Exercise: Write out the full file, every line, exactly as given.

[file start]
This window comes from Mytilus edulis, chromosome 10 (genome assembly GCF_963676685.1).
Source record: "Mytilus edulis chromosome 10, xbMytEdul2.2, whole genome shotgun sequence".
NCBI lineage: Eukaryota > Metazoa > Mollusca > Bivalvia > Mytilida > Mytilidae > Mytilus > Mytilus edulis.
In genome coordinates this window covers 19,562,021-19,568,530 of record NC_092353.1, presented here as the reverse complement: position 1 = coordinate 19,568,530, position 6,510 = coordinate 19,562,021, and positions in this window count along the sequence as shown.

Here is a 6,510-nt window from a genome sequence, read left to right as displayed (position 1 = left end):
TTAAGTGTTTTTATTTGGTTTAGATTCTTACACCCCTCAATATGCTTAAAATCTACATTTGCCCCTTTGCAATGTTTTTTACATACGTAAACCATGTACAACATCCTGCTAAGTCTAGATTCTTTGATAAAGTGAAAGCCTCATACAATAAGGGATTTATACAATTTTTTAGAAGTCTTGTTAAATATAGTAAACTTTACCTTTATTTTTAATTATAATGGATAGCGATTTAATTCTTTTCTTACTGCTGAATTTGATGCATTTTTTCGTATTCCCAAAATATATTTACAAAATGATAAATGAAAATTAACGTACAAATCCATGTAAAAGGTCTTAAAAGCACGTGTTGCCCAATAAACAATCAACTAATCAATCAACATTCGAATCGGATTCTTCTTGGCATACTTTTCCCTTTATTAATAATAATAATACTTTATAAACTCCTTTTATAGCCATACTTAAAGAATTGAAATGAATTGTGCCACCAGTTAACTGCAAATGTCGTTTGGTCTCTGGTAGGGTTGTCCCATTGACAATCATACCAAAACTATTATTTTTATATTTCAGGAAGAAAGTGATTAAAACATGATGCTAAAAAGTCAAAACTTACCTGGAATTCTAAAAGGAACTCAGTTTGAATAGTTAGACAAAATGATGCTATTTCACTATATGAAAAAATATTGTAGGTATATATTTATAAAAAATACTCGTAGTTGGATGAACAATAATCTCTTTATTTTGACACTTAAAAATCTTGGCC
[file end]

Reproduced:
This window comes from Mytilus edulis, chromosome 10 (genome assembly GCF_963676685.1).
Source record: "Mytilus edulis chromosome 10, xbMytEdul2.2, whole genome shotgun sequence".
NCBI lineage: Eukaryota > Metazoa > Mollusca > Bivalvia > Mytilida > Mytilidae > Mytilus > Mytilus edulis.
In genome coordinates this window covers 19,562,021-19,568,530 of record NC_092353.1, presented here as the reverse complement: position 1 = coordinate 19,568,530, position 6,510 = coordinate 19,562,021, and positions in this window count along the sequence as shown.

Here is a 6,510-nt window from a genome sequence, read left to right as displayed (position 1 = left end):
TTAAGTGTTTTTATTTGGTTTAGATTCTTACACCCCTCAATATGCTTAAAATCTACATTTGCCCCTTTGCAATGTTTTTTACATACGTAAACCATGTACAACATCCTGCTAAGTCTAGATTCTTTGATAAAGTGAAAGCCTCATACAATAAGGGATTTATACAATTTTTTAGAAGTCTTGTTAAATATAGTAAACTTTACCTTTATTTTTAATTATAATGGATAGCGATTTAATTCTTTTCTTACTGCTGAATTTGATGCATTTTTTCGTATTCCCAAAATATATTTACAAAATGATAAATGAAAATTAACGTACAAATCCATGTAAAAGGTCTTAAAAGCACGTGTTGCCCAATAAACAATCAACTAATCAATCAACATTCGAATCGGATTCTTCTTGGCATACTTTTCCCTTTATTAATAATAATAATACTTTATAAACTCCTTTTATAGCCATACTTAAAGAATTGAAATGAATTGTGCCACCAGTTAACTGCAAATGTCGTTTGGTCTCTGGTAGGGTTGTCCCATTGACAATCATACCAAAACTATTATTTTTATATTTCAGGAAGAAAGTGATTAAAACATGATGCTAAAAAGTCAAAACTTACCTGGAATTCTAAAAGGAACTCAGTTTGAATAGTTAGACAAAATGATGCTATTTCACTATATGAAAAAATATTGTAGGTATATATTTATAAAAAATACTCGTAGTTGGATGAACAATAATCTCTTTATTTTGACACTTAAAAATCTTGGCC